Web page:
A judge discarded an age discrimination lawsuit, ruling that, while companies cannot mistreat older employees, they’re still entitled to set stilted hiring criteria.
A U.S. appeals court dismissed a lawsuit intended to challenge age discrimination in hiring.
Reuters repots that the Wednesday decision cites the “plain language” of the Age Discrimination in Employment Act (ADEA). While ADEA forbids employers from neglecting older workers, the 7th U.S. Circuit Court of Appeals in Chicago said the statute only covers current employees.
The panel ruled 8-4 that ADEA doesn’t protect applicants and prospective hires. In doing so, the court reversed an earlier decision.
According to the Chicago Tribune, the ruling is a blow against older Americans. Despite living and working longer, many feel disadvantaged or overlooked by hiring departments because of their age.
Working on behalf of plaintiff Dale Kleber, AARP attorney Dara Smith said she disagrees with the 7th Circuit’s finding.
“We strongly disagree with the decision and find it very disheartening that the Court interpreted a civil rights law to so narrowly despite the statutory language and the great weight of Supreme Court precedent,” Smith said. “Mr. Kleber and all older jobseekers deserve all of the protections Congress intended to give them.”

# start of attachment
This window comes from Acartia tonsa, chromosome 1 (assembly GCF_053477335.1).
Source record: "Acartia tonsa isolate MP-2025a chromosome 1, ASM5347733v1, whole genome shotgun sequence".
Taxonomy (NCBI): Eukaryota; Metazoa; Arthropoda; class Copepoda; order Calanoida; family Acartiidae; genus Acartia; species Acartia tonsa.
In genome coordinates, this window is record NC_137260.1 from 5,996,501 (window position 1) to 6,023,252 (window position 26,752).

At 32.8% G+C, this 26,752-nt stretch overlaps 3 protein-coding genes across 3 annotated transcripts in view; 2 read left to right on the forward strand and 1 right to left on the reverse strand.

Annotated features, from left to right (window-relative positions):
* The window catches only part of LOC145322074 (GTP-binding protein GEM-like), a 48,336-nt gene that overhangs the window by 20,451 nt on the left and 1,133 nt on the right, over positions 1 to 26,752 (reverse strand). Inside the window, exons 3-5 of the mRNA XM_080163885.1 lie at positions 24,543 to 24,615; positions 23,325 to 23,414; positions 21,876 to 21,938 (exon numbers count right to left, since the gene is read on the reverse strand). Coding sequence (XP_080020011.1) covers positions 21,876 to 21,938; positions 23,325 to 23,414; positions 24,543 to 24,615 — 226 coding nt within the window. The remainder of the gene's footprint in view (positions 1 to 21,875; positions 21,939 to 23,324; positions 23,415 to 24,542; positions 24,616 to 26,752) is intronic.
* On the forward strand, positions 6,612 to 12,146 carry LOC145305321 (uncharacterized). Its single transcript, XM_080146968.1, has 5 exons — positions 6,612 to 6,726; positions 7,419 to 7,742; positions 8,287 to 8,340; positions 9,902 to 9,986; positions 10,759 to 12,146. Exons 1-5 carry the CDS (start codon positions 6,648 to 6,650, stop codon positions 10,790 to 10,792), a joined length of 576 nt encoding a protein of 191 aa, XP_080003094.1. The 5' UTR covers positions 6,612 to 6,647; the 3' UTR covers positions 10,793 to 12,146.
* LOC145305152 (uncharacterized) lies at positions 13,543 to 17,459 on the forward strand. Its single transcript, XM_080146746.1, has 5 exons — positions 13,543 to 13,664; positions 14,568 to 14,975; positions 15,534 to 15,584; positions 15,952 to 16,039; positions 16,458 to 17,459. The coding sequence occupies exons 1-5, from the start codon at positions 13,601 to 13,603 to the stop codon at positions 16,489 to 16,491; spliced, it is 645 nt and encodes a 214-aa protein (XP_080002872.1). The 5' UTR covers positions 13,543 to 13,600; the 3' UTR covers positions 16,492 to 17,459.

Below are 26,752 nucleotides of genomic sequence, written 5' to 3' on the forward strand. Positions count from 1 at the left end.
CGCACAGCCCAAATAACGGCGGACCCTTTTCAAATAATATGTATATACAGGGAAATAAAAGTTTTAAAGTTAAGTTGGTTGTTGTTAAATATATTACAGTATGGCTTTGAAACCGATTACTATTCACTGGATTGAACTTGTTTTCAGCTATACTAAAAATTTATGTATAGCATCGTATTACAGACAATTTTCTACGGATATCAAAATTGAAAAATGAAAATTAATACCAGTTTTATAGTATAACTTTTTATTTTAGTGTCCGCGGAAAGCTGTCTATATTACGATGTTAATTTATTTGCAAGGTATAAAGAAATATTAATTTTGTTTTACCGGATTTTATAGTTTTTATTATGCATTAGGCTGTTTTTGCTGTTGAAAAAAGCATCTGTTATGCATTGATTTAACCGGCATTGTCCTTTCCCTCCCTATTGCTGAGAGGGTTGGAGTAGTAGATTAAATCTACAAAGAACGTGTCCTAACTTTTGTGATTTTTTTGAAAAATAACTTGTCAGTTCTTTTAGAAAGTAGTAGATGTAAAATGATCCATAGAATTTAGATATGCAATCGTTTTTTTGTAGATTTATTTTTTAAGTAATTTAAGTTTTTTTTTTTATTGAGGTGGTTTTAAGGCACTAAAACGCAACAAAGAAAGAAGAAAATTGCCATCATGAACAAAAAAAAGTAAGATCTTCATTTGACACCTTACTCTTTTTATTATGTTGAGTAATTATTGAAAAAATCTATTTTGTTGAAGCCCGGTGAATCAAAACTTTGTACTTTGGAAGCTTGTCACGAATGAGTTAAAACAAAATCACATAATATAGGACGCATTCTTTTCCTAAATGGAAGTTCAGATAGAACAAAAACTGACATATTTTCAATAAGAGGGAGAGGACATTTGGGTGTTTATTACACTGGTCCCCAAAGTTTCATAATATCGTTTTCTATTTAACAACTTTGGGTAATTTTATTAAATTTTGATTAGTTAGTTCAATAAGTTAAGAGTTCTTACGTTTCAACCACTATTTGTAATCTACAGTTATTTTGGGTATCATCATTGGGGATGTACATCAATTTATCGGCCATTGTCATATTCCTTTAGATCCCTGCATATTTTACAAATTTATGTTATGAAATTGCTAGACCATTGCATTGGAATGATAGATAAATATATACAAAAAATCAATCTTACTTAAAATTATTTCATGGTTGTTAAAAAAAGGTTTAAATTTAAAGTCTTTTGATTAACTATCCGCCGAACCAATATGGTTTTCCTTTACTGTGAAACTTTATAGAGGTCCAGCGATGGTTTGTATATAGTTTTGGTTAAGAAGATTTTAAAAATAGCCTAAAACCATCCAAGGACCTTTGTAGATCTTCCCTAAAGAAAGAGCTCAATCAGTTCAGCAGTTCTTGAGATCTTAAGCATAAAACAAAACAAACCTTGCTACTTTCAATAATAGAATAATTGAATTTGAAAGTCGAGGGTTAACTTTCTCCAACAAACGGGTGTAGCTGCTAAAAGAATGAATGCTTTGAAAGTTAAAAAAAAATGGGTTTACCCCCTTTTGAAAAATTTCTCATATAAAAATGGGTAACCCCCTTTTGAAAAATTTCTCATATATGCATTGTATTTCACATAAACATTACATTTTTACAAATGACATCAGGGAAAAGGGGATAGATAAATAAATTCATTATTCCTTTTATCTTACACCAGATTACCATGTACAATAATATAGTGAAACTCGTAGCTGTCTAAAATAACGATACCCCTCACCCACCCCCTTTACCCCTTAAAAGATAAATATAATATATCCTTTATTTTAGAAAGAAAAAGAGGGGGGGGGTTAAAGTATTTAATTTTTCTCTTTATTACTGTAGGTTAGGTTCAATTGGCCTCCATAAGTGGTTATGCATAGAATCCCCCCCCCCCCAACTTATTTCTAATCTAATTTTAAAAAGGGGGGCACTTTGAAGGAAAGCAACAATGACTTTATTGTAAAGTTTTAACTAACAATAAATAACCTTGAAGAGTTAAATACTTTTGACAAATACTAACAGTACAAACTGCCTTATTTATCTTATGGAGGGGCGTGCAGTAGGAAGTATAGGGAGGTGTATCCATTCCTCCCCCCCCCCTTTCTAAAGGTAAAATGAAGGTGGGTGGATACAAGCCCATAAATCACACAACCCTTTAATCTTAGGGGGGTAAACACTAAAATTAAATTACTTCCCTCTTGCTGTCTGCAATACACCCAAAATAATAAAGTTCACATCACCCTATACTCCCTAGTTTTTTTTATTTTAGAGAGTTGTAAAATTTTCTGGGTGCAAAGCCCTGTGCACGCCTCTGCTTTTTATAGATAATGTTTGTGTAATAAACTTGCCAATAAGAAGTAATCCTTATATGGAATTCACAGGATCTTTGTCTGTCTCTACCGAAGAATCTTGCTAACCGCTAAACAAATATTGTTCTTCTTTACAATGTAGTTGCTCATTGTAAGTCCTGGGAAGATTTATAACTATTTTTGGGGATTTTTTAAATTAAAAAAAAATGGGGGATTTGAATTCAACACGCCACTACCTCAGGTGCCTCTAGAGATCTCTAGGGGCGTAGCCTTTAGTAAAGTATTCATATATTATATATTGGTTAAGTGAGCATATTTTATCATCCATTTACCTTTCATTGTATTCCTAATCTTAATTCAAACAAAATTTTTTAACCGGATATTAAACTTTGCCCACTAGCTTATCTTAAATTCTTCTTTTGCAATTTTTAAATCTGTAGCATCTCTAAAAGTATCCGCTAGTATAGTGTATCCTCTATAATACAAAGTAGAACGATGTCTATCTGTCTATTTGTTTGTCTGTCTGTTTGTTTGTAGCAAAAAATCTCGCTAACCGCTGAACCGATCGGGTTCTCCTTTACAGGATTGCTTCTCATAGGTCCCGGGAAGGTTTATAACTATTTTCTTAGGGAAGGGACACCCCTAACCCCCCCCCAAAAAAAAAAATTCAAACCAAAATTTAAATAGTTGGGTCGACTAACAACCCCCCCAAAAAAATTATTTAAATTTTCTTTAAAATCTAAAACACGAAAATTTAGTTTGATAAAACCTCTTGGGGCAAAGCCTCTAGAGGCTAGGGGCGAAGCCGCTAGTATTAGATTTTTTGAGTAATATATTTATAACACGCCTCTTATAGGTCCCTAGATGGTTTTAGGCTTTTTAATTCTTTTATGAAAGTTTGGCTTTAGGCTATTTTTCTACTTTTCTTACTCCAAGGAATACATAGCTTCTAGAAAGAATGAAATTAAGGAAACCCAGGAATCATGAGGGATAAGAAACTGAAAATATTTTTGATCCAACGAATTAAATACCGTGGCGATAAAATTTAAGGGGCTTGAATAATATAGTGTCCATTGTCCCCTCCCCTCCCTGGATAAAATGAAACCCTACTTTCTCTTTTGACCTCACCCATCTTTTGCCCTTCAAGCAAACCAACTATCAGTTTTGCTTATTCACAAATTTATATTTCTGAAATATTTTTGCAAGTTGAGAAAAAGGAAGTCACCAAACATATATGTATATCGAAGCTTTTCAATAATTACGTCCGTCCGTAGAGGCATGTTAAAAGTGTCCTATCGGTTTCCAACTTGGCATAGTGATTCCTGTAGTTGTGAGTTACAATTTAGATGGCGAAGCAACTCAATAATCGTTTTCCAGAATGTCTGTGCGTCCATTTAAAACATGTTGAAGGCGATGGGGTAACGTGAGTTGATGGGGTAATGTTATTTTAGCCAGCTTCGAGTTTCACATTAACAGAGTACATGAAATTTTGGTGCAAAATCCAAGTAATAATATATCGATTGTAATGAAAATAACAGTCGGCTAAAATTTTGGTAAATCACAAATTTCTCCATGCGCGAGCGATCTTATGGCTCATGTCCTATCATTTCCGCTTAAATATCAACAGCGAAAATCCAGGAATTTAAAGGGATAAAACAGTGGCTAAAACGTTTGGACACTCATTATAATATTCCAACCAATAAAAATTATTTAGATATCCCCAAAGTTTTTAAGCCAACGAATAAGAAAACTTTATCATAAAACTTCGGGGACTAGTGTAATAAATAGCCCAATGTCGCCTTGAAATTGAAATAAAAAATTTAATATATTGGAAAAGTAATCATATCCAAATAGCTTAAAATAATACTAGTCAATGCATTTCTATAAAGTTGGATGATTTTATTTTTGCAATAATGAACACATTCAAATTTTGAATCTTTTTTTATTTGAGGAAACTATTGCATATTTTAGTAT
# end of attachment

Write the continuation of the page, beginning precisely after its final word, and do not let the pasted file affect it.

Kleber, writes the Tribune, is a Hinsdale, Illinois attorney. He filed a lawsuit after his internal application for in-house senior counsel with a Vernon Hills medical technology company was sidelined.
Speaking in a statement, Kleber said he and his attorneys are considering their options.
“My over-arching objective in this case is to ensure that older Americans are not relegated to second-class status in the fight against unlawful employment discrimination,” Kleber said.
In his complaint, Kleber alleges that CareFusion Corp ignored his application and hired a less experienced, less qualified 29-year old instead. The position’s requirements allegedly stipulated that employees have “no more than 7 years” of related work history.
Kleber, conversely, has decades of experience. He’s worked as general counsel for Dean Foods and was the CEO of a dairy trade group. Neither role was considered.
The Tribune notes that Kleber claims the 7-year experience cap violates the 1967 Age Discrimination in Employment Act.
What’s unclear is whether ADEA impacts hiring policies which don’t specifically target older workers but are likely to have a disproportionate effect on their hireability. Ultimately, the court ruled against Kleber, with Judge Michael Schudder citing the act’s “plain language” as evidence of Congress’s intent to extend protections only to current employees.
Barack Obama appointee Circuit Judge David Hamilton dissented, saying the extension of ADEA to job applicants is in line with the Supreme Court’s take on Title VII.
Hamilton, writes the New York Times, ‘also faulted the majority for offering no plausible policy reasons to ignore the “more sensible and less arbitrary” interpretation of ADEA.”